in Spenserian satire
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mens mouths and minds” (Nashe, Strange Newes, 282). There is a lack of theory and also a lack of continuity in the tradition, which, as I mentioned in the Introduction, gave way to more direct satire by the eighteenth century, presumably because writers came to feel more safe from censorship and prosecution. But there is no lack of evidence for a practice of indirect satire in the late sixteenth and early seventeenth centuries in England, and Edmund Spenser, a towering figure in more canonical genres of poetry by the 1590s, became for English satirists in this time

in Spenserian satire
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Invisibility and erasure in The Two Merry Milkmaids

In James Shirley’s St Patrick for Ireland , first performed in the Werburgh St Theatre in Dublin in 1639, the Irish prince Corybreus becomes invisible by means of a magical bracelet provided by the pagan priest Archimagus, an explicit reference to the deceitful, Catholic Archimago of Edmund Spenser’s The Faerie Queene. 10 Corybreus uses the bracelet in a plot to rape a noblewoman named Emeria, and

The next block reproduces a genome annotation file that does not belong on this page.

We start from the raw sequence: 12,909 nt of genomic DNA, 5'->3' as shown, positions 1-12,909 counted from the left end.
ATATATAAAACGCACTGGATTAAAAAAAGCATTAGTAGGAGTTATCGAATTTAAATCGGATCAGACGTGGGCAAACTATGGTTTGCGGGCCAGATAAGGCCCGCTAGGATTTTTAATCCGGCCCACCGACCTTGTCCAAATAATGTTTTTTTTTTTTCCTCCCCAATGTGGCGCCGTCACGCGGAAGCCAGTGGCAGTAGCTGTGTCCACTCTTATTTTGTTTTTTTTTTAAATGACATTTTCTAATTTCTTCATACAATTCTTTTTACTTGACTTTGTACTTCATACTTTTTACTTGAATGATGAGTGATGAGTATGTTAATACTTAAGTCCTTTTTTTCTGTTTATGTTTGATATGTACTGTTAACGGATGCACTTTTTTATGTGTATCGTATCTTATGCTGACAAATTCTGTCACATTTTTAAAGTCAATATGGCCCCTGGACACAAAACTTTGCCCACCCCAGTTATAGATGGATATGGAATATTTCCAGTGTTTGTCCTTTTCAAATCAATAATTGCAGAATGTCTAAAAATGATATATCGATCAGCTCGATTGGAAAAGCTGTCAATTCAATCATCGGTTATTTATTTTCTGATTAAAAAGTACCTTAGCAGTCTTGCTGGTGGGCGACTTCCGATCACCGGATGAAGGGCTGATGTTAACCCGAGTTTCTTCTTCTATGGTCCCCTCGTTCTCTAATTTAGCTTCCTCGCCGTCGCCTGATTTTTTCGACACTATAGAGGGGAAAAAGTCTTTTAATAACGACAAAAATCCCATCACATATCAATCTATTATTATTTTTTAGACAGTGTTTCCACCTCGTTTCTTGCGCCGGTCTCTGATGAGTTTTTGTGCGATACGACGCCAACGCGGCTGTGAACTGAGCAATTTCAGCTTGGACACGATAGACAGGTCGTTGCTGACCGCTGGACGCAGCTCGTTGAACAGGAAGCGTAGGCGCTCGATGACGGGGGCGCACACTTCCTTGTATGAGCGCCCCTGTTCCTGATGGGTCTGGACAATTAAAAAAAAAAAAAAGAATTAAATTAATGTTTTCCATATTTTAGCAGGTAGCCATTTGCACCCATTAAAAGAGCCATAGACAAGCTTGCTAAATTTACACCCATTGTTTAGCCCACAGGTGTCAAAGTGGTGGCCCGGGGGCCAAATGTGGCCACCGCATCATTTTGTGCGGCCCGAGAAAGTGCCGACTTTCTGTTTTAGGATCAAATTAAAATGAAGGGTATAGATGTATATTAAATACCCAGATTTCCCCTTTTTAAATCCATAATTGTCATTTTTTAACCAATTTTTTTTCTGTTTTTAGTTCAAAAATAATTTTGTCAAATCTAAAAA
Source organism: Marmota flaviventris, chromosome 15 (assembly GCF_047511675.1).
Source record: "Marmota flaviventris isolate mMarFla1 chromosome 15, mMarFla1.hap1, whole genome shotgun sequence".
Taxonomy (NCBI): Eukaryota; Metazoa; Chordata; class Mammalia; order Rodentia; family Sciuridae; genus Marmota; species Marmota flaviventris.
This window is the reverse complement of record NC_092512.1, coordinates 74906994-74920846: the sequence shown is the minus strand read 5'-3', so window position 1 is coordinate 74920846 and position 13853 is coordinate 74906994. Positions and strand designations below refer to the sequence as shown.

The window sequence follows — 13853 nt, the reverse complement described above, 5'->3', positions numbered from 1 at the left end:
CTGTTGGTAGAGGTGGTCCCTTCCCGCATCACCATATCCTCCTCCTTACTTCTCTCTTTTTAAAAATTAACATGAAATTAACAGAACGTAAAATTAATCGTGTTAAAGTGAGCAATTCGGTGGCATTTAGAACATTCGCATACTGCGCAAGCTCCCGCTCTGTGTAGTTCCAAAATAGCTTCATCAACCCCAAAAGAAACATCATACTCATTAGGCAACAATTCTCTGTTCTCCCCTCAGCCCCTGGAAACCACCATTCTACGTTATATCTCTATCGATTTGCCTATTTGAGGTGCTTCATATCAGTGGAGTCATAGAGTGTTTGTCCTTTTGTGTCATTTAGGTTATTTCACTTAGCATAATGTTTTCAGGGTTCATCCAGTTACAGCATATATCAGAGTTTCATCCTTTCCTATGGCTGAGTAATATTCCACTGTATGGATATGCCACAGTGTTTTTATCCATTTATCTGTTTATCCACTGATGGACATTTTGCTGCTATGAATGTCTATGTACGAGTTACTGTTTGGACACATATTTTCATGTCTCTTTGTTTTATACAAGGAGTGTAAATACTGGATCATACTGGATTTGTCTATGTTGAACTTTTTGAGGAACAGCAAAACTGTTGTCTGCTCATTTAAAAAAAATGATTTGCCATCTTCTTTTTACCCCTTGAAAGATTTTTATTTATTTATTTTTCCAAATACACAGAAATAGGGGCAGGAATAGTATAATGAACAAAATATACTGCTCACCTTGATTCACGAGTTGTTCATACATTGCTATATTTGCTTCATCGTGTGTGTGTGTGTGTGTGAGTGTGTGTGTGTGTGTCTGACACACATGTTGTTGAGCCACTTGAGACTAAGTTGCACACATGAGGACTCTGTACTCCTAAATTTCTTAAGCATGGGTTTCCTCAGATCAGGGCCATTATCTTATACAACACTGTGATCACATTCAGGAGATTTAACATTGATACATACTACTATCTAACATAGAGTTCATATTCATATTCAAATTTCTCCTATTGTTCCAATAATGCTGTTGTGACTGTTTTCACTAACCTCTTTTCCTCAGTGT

in Making and unmaking in early modern English drama

aprile, That of my sheephardesse the beautyes rare, The speeches wise and humble, Shall byde into my hart morning and even. Here paus’d hee and at the suowand of the amourous accents Era the winds, Era thee Aire did sound. 69 10 aye ?soughing, [murmuring 38 Edmund Spenser The Shepherd’s Calendar, ‘April’ The Shepheardes Calender (published anonymously, 1579) marks the virtual start of formal pastoral poetry in Elizabethan England. It consists of twelve eclogues named after the twelve months, resembling in title more than content The Calendar of Shepherds, an

in Pastoral poetry of the English Renaissance